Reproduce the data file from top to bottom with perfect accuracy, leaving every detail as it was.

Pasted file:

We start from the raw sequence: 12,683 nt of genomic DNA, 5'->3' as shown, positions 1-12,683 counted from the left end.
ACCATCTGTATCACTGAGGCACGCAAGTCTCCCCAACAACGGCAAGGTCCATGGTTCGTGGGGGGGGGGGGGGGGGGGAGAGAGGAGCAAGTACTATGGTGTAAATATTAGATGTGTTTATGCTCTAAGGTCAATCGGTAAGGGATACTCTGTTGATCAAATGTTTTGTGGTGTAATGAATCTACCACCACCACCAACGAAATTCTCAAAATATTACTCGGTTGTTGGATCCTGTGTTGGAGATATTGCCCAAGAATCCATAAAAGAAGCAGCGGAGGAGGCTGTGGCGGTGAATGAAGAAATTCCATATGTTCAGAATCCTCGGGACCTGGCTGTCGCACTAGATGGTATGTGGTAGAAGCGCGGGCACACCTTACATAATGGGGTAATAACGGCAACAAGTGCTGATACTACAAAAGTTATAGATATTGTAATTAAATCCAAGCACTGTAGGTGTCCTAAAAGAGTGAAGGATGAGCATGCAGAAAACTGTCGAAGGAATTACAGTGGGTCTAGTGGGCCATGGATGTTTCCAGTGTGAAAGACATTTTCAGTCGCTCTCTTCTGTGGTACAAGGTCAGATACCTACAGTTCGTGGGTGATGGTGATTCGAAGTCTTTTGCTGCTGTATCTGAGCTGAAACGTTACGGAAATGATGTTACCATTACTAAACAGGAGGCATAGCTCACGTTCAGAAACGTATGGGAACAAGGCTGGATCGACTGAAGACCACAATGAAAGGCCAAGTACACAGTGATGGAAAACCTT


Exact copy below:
We start from the raw sequence: 12,683 nt of genomic DNA, 5'->3' as shown, positions 1-12,683 counted from the left end.
ACCATCTGTATCACTGAGGCACGCAAGTCTCCCCAACAACGGCAAGGTCCATGGTTCGTGGGGGGGGGGGGGGGGGGGAGAGAGGAGCAAGTACTATGGTGTAAATATTAGATGTGTTTATGCTCTAAGGTCAATCGGTAAGGGATACTCTGTTGATCAAATGTTTTGTGGTGTAATGAATCTACCACCACCACCAACGAAATTCTCAAAATATTACTCGGTTGTTGGATCCTGTGTTGGAGATATTGCCCAAGAATCCATAAAAGAAGCAGCGGAGGAGGCTGTGGCGGTGAATGAAGAAATTCCATATGTTCAGAATCCTCGGGACCTGGCTGTCGCACTAGATGGTATGTGGTAGAAGCGCGGGCACACCTTACATAATGGGGTAATAACGGCAACAAGTGCTGATACTACAAAAGTTATAGATATTGTAATTAAATCCAAGCACTGTAGGTGTCCTAAAAGAGTGAAGGATGAGCATGCAGAAAACTGTCGAAGGAATTACAGTGGGTCTAGTGGGCCATGGATGTTTCCAGTGTGAAAGACATTTTCAGTCGCTCTCTTCTGTGGTACAAGGTCAGATACCTACAGTTCGTGGGTGATGGTGATTCGAAGTCTTTTGCTGCTGTATCTGAGCTGAAACGTTACGGAAATGATGTTACCATTACTAAACAGGAGGCATAGCTCACGTTCAGAAACGTATGGGAACAAGGCTGGATCGACTGAAGACCACAATGAAAGGCCAAGTACACAGTGATGGAAAACCTT